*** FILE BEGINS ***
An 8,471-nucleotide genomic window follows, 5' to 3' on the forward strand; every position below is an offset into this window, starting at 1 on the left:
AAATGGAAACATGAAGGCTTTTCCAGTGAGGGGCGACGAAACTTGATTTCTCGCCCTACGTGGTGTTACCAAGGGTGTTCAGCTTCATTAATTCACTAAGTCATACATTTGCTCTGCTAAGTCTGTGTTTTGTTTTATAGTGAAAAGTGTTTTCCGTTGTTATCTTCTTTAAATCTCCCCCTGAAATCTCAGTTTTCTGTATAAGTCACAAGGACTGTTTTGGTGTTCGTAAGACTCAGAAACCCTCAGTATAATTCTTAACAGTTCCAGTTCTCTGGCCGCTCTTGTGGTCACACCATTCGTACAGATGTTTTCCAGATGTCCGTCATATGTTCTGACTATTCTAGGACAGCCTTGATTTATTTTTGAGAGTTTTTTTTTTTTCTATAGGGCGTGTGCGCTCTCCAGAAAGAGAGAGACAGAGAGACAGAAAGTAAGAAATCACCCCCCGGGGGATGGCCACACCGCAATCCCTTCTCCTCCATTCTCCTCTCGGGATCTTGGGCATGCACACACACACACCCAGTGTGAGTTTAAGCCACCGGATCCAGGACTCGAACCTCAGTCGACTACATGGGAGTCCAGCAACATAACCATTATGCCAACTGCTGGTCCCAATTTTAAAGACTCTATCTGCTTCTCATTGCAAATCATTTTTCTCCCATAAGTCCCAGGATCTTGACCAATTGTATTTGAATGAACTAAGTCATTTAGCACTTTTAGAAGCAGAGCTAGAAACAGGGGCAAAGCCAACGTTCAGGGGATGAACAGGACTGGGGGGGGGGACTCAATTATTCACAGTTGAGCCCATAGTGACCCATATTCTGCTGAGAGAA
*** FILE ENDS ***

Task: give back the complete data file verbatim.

An 8,471-nucleotide genomic window follows, 5' to 3' on the forward strand; every position below is an offset into this window, starting at 1 on the left:
AAATGGAAACATGAAGGCTTTTCCAGTGAGGGGCGACGAAACTTGATTTCTCGCCCTACGTGGTGTTACCAAGGGTGTTCAGCTTCATTAATTCACTAAGTCATACATTTGCTCTGCTAAGTCTGTGTTTTGTTTTATAGTGAAAAGTGTTTTCCGTTGTTATCTTCTTTAAATCTCCCCCTGAAATCTCAGTTTTCTGTATAAGTCACAAGGACTGTTTTGGTGTTCGTAAGACTCAGAAACCCTCAGTATAATTCTTAACAGTTCCAGTTCTCTGGCCGCTCTTGTGGTCACACCATTCGTACAGATGTTTTCCAGATGTCCGTCATATGTTCTGACTATTCTAGGACAGCCTTGATTTATTTTTGAGAGTTTTTTTTTTTTCTATAGGGCGTGTGCGCTCTCCAGAAAGAGAGAGACAGAGAGACAGAAAGTAAGAAATCACCCCCCGGGGGATGGCCACACCGCAATCCCTTCTCCTCCATTCTCCTCTCGGGATCTTGGGCATGCACACACACACACCCAGTGTGAGTTTAAGCCACCGGATCCAGGACTCGAACCTCAGTCGACTACATGGGAGTCCAGCAACATAACCATTATGCCAACTGCTGGTCCCAATTTTAAAGACTCTATCTGCTTCTCATTGCAAATCATTTTTCTCCCATAAGTCCCAGGATCTTGACCAATTGTATTTGAATGAACTAAGTCATTTAGCACTTTTAGAAGCAGAGCTAGAAACAGGGGCAAAGCCAACGTTCAGGGGATGAACAGGACTGGGGGGGGGGACTCAATTATTCACAGTTGAGCCCATAGTGACCCATATTCTGCTGAGAGAA